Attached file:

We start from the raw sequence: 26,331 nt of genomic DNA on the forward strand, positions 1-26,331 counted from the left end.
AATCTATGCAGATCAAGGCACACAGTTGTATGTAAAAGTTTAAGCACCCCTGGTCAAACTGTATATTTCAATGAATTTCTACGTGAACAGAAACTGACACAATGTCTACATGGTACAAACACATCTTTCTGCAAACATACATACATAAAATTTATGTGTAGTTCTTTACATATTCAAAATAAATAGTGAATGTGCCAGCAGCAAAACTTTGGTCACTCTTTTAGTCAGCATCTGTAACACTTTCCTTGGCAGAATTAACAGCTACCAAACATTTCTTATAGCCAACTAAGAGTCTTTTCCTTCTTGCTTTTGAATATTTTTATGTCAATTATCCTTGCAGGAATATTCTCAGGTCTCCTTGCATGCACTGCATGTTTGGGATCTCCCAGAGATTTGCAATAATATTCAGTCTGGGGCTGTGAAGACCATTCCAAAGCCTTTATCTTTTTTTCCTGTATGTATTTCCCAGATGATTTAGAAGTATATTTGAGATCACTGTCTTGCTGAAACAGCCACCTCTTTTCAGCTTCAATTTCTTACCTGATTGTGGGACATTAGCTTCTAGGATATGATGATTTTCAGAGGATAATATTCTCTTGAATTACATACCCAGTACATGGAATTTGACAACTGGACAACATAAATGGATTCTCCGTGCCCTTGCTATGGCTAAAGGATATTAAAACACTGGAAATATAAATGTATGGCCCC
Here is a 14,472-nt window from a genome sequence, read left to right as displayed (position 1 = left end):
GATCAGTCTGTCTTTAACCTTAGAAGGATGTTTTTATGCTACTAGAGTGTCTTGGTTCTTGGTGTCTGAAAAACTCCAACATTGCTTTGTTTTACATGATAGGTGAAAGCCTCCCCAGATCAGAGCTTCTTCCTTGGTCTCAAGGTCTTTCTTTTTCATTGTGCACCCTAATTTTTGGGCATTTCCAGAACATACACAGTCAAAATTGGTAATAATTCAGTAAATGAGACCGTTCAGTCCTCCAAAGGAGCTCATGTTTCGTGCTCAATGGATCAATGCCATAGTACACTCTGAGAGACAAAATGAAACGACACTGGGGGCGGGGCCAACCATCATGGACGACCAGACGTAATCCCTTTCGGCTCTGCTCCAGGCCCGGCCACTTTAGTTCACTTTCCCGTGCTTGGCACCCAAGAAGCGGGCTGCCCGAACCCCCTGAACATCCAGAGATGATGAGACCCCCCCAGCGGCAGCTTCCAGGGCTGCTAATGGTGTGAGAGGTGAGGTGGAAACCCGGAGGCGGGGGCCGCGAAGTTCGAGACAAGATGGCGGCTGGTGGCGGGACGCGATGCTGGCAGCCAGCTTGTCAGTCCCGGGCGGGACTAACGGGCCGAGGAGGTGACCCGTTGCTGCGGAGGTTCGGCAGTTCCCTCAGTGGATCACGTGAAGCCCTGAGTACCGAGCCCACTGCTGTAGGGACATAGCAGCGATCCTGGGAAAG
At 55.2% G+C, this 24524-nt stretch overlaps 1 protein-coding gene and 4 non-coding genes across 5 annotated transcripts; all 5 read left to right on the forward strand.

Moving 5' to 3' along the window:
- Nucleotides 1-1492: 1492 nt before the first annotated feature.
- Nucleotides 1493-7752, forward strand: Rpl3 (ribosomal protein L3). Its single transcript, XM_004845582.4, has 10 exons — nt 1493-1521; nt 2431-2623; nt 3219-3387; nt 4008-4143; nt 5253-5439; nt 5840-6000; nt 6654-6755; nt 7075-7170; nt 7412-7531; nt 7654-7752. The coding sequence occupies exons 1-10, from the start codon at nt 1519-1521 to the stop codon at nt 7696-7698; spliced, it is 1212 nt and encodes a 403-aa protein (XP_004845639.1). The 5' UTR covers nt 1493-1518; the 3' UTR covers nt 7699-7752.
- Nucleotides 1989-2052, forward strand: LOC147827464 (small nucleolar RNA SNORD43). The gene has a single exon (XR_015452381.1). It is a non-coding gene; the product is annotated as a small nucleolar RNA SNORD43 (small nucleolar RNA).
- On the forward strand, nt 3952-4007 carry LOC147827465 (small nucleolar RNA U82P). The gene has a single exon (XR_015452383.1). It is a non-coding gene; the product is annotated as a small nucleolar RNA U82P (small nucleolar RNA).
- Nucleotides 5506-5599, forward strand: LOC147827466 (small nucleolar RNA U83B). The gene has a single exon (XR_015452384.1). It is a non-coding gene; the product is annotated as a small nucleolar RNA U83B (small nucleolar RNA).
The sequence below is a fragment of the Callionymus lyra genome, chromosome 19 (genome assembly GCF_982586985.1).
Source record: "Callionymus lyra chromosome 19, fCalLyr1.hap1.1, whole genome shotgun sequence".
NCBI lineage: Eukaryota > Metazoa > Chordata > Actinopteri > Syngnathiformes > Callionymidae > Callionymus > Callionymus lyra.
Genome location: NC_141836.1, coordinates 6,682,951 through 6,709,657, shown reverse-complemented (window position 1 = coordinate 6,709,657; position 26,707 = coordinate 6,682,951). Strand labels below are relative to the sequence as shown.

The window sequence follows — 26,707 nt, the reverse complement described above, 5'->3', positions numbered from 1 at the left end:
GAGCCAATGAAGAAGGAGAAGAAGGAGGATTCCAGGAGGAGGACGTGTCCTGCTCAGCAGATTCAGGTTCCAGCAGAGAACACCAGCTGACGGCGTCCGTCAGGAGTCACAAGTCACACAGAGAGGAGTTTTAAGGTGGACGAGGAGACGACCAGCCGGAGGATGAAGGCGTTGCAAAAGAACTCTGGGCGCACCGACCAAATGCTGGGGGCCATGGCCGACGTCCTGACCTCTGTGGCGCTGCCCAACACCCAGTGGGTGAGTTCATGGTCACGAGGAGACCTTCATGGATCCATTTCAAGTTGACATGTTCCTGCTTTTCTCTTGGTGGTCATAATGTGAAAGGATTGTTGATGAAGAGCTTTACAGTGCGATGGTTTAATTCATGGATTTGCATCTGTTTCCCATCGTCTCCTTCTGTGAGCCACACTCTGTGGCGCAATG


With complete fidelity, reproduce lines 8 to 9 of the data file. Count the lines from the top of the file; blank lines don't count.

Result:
- Nucleotides 1493-7752, forward strand: Rpl3 (ribosomal protein L3). Its single transcript, XM_004845582.4, has 10 exons — nt 1493-1521; nt 2431-2623; nt 3219-3387; nt 4008-4143; nt 5253-5439; nt 5840-6000; nt 6654-6755; nt 7075-7170; nt 7412-7531; nt 7654-7752. The coding sequence occupies exons 1-10, from the start codon at nt 1519-1521 to the stop codon at nt 7696-7698; spliced, it is 1212 nt and encodes a 403-aa protein (XP_004845639.1). The 5' UTR covers nt 1493-1518; the 3' UTR covers nt 7699-7752.
- Nucleotides 1989-2052, forward strand: LOC147827464 (small nucleolar RNA SNORD43). The gene has a single exon (XR_015452381.1). It is a non-coding gene; the product is annotated as a small nucleolar RNA SNORD43 (small nucleolar RNA).